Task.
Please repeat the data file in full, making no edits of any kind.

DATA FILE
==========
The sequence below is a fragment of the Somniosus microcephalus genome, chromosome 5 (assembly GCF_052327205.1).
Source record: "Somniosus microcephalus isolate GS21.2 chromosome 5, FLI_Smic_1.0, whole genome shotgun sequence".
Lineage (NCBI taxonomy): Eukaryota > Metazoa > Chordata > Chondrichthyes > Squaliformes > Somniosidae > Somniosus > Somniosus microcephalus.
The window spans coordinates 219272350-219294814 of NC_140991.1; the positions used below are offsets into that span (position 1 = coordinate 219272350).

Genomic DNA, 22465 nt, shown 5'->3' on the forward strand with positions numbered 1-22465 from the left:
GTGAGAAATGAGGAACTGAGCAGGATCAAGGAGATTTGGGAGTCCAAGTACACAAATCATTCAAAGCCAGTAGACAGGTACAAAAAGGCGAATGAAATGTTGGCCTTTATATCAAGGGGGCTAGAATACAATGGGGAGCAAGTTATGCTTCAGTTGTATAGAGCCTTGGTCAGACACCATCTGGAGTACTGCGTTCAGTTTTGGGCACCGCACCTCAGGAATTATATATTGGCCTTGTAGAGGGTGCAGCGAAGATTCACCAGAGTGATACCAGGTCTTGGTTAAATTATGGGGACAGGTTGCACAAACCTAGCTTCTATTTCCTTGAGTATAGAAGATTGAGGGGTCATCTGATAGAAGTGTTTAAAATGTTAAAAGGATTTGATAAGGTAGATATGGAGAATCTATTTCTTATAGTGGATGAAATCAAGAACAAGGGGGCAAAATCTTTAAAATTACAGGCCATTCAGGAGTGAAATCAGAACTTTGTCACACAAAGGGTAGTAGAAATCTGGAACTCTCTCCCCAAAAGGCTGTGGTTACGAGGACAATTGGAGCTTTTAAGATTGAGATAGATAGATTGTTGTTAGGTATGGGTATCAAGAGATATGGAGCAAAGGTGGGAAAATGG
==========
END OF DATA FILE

The sequence below is a fragment of the Somniosus microcephalus genome, chromosome 5 (assembly GCF_052327205.1).
Source record: "Somniosus microcephalus isolate GS21.2 chromosome 5, FLI_Smic_1.0, whole genome shotgun sequence".
Lineage (NCBI taxonomy): Eukaryota > Metazoa > Chordata > Chondrichthyes > Squaliformes > Somniosidae > Somniosus > Somniosus microcephalus.
The window spans coordinates 219272350-219294814 of NC_140991.1; the positions used below are offsets into that span (position 1 = coordinate 219272350).

Genomic DNA, 22465 nt, shown 5'->3' on the forward strand with positions numbered 1-22465 from the left:
GTGAGAAATGAGGAACTGAGCAGGATCAAGGAGATTTGGGAGTCCAAGTACACAAATCATTCAAAGCCAGTAGACAGGTACAAAAAGGCGAATGAAATGTTGGCCTTTATATCAAGGGGGCTAGAATACAATGGGGAGCAAGTTATGCTTCAGTTGTATAGAGCCTTGGTCAGACACCATCTGGAGTACTGCGTTCAGTTTTGGGCACCGCACCTCAGGAATTATATATTGGCCTTGTAGAGGGTGCAGCGAAGATTCACCAGAGTGATACCAGGTCTTGGTTAAATTATGGGGACAGGTTGCACAAACCTAGCTTCTATTTCCTTGAGTATAGAAGATTGAGGGGTCATCTGATAGAAGTGTTTAAAATGTTAAAAGGATTTGATAAGGTAGATATGGAGAATCTATTTCTTATAGTGGATGAAATCAAGAACAAGGGGGCAAAATCTTTAAAATTACAGGCCATTCAGGAGTGAAATCAGAACTTTGTCACACAAAGGGTAGTAGAAATCTGGAACTCTCTCCCCAAAAGGCTGTGGTTACGAGGACAATTGGAGCTTTTAAGATTGAGATAGATAGATTGTTGTTAGGTATGGGTATCAAGAGATATGGAGCAAAGGTGGGAAAATGG